You have heard it all before.drink while you are on the course. But did you know that your game can actually suffer considerably with just minor levels of dehydration?
Effect of dehydration
Golf is mainly a game of skill. If your focus and concentration are compromised, your game will suffer. We know that skill performance can be reduced considerably if you are dehydrated. On a hot day you are at much higher risk of heat stress leading to heat exhaustion and heat stroke. Sweat losses of only 2% of your body weight can affect how your body regulates its temperature as well as your performance on the course. Weigh yourself before and after your round to see how much weight you lose.
Hot, dry weather can cause a lot of sweat loss, but humid weather can be dangerous because the sweat does not evaporate from the skin and you may not sweat as much as you think you are because much of the moisture is coming from the air. Try to get your tee time as early in the day as possible in the heat of the summer.
When you sweat, you are losing water, but you are also losing electrolytes such as sodium, chloride, and potassium. These electrolytes are needed for fluid balance, nerve impulses, and muscle contraction. The amount of water you lose through sweat is much higher than the amount of electrolytes you lose. However, if you are sweating a lot, you may want to be aware of replacing these electrolytes while you are on the course. You can either eat food (fresh fruit, a sandwich, nutrition bar, etc.) or you can use one of the sports beverages a few hours into your round.
How much to drink
Fluid requirements vary from person to person and from day to day. Thirst is not a good indicator of when to drink. Instead, you should drink according to a schedule.
Before the round: 8-16 ounces 15 minutes
During your round: 4-8 ounces every 15-30 minutes
After the round: 16 ounces*
*If you have lost more than one pound during the round, drink an extra 16 ounces per pound lost
Beverage options on the course
Alcohol: Even though you may want to drink beer on the course, it may cost you a few strokes. Alcohol is a diuretic and causes increased water loss causing dehydration and increased risk of heat illness. In addition, it is a depressant that can affect your balance and coordination. Finally, alcohol before or during exercise can cause fatigue due to low blood sugar, ruining concentration.
Water: Water is always the best for hydration. It is the first ingredient in all beverages. However, if you are on the course for several hours, sweating a good deal, and not eating any snacks, you may want to consider a sports beverage with some carbohydrate, sodium, and other electrolytes.
Sports drinks (Gatorade, Powerade, All Sport): Beverages with 6-8% carbohydrate concentration which is easily absorbed and utilized during exercise. Small amounts of electrolytes sodium, potassium, chloride, and phosphorus. Contain either sucrose, glucose, or high fructose corn syrup as the energy source.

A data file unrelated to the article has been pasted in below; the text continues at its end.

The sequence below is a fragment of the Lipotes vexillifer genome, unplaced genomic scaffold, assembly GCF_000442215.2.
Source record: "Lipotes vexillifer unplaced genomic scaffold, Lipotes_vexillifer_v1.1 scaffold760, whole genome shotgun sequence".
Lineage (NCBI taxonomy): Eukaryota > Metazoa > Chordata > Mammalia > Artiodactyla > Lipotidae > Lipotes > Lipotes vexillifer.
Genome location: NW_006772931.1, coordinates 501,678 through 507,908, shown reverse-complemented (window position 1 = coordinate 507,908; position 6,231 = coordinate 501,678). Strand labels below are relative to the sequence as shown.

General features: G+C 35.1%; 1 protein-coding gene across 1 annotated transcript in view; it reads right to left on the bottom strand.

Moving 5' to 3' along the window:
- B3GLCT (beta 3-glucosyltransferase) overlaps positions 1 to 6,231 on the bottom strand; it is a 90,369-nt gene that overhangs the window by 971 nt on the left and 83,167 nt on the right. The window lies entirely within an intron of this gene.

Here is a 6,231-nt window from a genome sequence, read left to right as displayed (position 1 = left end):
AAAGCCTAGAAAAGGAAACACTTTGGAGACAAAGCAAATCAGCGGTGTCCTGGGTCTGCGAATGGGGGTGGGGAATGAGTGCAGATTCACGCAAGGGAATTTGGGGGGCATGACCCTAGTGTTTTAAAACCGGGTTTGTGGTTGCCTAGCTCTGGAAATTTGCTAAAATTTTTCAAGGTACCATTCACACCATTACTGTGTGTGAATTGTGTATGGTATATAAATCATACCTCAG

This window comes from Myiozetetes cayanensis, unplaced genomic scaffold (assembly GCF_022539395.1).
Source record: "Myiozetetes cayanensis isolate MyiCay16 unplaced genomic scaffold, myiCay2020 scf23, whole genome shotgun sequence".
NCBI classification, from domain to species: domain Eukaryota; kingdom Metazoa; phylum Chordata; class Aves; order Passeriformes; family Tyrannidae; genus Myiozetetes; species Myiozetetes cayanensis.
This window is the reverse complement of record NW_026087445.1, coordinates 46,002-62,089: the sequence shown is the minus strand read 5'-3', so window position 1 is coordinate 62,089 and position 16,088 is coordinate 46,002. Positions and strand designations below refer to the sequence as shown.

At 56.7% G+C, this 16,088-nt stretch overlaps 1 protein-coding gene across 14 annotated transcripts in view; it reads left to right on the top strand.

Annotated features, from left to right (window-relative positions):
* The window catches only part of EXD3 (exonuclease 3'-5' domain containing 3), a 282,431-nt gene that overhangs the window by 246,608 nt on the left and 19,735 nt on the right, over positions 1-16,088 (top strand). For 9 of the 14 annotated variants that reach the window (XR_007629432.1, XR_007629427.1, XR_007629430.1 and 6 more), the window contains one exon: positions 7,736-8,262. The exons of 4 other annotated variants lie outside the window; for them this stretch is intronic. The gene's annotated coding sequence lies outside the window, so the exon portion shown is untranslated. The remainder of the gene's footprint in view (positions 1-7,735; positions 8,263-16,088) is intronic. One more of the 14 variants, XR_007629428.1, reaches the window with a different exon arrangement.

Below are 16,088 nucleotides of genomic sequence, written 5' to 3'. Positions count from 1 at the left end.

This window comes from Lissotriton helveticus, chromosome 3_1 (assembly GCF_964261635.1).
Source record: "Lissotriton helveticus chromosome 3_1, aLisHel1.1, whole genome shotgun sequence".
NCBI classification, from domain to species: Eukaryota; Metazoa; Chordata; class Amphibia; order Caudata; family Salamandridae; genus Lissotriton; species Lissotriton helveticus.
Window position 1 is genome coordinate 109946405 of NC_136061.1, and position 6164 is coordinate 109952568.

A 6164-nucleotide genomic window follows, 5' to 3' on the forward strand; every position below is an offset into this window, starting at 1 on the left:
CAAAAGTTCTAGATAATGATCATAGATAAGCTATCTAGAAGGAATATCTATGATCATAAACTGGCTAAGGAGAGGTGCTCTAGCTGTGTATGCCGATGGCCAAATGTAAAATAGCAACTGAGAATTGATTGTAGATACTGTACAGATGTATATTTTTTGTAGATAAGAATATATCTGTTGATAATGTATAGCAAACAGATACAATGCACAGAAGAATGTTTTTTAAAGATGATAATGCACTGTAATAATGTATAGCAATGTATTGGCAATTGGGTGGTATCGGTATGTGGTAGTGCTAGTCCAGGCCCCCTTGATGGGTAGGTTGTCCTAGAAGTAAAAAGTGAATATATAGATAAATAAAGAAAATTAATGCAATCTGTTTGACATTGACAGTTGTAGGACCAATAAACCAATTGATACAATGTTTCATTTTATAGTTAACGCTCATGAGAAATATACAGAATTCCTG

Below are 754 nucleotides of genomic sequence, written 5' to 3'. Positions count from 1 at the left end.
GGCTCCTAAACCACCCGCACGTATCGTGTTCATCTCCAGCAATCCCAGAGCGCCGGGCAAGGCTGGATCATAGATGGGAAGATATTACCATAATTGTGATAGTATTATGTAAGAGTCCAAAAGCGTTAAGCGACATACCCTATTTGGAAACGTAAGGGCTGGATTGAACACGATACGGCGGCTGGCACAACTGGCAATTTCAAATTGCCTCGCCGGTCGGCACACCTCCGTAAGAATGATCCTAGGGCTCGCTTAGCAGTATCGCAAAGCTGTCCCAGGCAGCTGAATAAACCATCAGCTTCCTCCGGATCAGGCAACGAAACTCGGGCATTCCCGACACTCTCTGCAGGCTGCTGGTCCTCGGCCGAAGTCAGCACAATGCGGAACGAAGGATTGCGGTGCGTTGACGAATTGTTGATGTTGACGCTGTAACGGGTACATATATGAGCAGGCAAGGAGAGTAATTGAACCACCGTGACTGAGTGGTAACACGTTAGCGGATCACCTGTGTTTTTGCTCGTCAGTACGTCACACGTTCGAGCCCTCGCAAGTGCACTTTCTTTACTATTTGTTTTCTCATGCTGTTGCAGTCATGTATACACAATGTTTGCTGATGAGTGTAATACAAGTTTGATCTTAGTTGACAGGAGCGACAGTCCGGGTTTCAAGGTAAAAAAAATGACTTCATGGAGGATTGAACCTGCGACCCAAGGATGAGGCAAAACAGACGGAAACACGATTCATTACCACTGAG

Natural sports drink (LIV): All natural sports drink. Uses brown rice syrup and agave nectar as carbohydrate source (7% carbohydrate). Contains no artificial dyes. Contains potassium and sodium.
Regular soft drinks (Coke, Pepsi, Mountain Dew) : Most have 15% carbohydrate which is a high concentration for exercise and can cause stomach cramping. The carbonation prevents drinking enough to hydrate properly. Soft drinks containing caffeine can act as a diuretic causing additional fluid losses.
Diet soft drinks (Diet Coke, Diet Pepsi, Diet Sprite): Diet drinks are fine to drink on the course, but just like water they do not contain carbohydrate. You may need to eat something on the course if you did not have a large enough meal before you teed off. Carbonated drinks do not promote drinking as much as noncarbonated drinks.
Fruit juice, lemonade, sweet tea: These beverages are too high in carbohydrate for exercise. Fruit juice will have electrolytes, but the others do not. Because these beverages are so concentrated in sugar, they do not really quench your thirst as much as water.
Fitness waters (Propel, Vitaminwater, Fitness Water): Fitness waters are mostly water with a small amount of carbohydrate (1-2%). They are flavored and noncarbonated so they promote drinking enough to stay hydrated. Depending on the brand, many contain small amounts of various vitamins and minerals. Most do not contain very much sodium or other electrolytes to replace sweat losses. Just like regular water, drink to hydrate, but you may need a snack during your round to keep your glucose (energy) level up.
Energy drinks (Red Bull, Amp, Full Throttle): These drinks are carbonated, very concentrated in sugar, and have a fair amount of caffeine, all of which are not good choices during exercise.
Hydration is important anytime you are out on the course, but extra attention should be paid during the summer months or hot climate. Water is the best at hydrating, but you may want to consider using a sports beverage or drinking water along with some strategic snacks during the round to replace your electrolytes.
Tara Gidus is a Board Certified Specialist in Sports Dietetics, a nutrition consultant, National Spokesperson, American Dietetic Association, The 'Diet Diva' on The Daily Buzz national TV show, and a GFM Advisory Team Member. To find more about Tara, log on to www.golffitnessmagazine.com/advisoryteam.
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